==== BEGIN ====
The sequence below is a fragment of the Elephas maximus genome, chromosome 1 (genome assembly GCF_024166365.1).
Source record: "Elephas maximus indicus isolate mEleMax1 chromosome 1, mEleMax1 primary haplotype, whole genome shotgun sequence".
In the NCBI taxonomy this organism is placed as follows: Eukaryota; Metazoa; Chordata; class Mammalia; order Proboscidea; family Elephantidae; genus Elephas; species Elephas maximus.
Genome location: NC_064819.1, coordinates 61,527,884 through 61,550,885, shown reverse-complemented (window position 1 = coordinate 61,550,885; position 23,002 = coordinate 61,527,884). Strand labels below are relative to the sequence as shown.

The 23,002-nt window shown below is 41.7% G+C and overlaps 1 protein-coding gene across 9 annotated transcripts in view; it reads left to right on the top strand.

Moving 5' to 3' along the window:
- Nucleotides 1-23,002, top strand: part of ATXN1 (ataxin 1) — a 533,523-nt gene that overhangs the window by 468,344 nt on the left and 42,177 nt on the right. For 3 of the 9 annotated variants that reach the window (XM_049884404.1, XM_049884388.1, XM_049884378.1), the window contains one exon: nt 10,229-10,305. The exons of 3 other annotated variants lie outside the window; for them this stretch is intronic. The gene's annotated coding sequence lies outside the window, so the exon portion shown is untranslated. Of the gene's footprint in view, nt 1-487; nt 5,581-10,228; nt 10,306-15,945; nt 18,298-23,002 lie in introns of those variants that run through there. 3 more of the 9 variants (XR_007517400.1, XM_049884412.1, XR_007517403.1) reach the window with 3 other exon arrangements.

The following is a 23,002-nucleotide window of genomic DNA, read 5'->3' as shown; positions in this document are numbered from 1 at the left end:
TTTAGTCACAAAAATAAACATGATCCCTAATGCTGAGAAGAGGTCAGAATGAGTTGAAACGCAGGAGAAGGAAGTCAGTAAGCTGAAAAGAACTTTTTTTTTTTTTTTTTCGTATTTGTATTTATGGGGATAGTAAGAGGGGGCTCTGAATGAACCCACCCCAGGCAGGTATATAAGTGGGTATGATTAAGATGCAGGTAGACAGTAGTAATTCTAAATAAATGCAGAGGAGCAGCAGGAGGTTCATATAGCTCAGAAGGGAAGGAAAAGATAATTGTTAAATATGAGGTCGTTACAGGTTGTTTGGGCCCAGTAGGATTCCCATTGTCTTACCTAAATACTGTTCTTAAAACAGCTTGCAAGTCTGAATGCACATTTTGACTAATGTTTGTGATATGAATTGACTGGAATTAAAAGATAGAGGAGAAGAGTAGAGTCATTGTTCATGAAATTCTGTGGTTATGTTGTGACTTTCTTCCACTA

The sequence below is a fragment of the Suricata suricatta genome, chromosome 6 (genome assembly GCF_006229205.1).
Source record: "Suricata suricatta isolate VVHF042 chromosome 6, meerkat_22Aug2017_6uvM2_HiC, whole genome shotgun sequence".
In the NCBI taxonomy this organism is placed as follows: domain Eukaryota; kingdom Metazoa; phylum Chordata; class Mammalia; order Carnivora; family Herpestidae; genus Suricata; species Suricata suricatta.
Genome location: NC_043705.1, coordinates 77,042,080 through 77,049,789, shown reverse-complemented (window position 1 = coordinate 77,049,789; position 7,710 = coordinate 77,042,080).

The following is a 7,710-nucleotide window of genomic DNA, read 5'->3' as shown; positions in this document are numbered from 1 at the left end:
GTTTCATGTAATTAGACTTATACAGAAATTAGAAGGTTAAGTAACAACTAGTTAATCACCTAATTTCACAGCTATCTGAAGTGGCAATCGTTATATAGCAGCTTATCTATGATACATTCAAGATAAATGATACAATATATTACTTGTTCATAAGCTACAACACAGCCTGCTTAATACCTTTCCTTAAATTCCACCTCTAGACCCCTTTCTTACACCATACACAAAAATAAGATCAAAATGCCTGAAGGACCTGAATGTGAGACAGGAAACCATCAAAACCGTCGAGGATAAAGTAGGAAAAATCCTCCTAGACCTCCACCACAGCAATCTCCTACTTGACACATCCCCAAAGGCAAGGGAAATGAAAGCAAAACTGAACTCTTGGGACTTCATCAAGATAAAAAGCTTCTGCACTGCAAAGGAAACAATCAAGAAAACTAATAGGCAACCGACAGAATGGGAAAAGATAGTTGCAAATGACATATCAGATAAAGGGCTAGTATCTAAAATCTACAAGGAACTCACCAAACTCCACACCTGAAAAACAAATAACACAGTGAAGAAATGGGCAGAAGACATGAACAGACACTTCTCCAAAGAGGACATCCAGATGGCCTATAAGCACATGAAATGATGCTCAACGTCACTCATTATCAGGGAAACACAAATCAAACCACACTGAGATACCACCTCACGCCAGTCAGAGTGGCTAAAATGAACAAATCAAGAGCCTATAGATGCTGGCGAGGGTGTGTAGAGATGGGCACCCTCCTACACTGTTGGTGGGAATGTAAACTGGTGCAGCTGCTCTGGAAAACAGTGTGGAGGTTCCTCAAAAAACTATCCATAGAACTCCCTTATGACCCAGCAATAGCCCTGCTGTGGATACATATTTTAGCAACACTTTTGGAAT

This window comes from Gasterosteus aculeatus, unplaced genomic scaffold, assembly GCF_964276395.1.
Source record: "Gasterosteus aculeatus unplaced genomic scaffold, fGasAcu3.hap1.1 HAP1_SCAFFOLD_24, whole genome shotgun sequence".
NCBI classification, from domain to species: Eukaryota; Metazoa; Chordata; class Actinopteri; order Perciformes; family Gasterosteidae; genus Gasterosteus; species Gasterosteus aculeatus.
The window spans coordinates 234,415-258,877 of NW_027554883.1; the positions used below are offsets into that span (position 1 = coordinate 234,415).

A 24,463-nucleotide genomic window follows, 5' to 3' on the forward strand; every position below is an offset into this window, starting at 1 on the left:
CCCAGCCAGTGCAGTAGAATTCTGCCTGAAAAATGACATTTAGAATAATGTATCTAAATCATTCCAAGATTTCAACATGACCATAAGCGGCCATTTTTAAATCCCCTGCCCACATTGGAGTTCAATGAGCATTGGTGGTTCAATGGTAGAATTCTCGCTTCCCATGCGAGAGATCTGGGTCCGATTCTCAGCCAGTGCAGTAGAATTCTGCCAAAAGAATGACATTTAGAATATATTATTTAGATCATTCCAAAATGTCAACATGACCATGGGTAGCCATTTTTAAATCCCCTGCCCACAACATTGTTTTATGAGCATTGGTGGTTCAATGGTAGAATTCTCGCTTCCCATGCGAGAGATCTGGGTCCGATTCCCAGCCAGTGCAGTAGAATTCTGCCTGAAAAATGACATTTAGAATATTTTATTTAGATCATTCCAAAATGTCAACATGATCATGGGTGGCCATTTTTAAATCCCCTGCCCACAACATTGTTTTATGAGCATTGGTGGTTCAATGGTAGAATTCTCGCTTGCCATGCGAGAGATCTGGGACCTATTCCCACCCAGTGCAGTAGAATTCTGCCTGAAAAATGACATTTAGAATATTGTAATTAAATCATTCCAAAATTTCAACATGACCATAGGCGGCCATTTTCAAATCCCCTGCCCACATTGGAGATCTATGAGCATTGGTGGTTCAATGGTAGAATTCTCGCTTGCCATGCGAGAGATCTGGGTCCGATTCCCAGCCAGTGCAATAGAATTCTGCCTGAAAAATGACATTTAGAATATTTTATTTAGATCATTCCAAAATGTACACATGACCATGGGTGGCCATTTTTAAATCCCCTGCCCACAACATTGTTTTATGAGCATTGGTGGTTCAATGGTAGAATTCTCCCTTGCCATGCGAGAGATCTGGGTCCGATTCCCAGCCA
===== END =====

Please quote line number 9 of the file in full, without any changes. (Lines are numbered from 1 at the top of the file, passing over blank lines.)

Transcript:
TTTAGTCACAAAAATAAACATGATCCCTAATGCTGAGAAGAGGTCAGAATGAGTTGAAACGCAGGAGAAGGAAGTCAGTAAGCTGAAAAGAACTTTTTTTTTTTTTTTTTCGTATTTGTATTTATGGGGATAGTAAGAGGGGGCTCTGAATGAACCCACCCCAGGCAGGTATATAAGTGGGTATGATTAAGATGCAGGTAGACAGTAGTAATTCTAAATAAATGCAGAGGAGCAGCAGGAGGTTCATATAGCTCAGAAGGGAAGGAAAAGATAATTGTTAAATATGAGGTCGTTACAGGTTGTTTGGGCCCAGTAGGATTCCCATTGTCTTACCTAAATACTGTTCTTAAAACAGCTTGCAAGTCTGAATGCACATTTTGACTAATGTTTGTGATATGAATTGACTGGAATTAAAAGATAGAGGAGAAGAGTAGAGTCATTGTTCATGAAATTCTGTGGTTATGTTGTGACTTTCTTCCACTA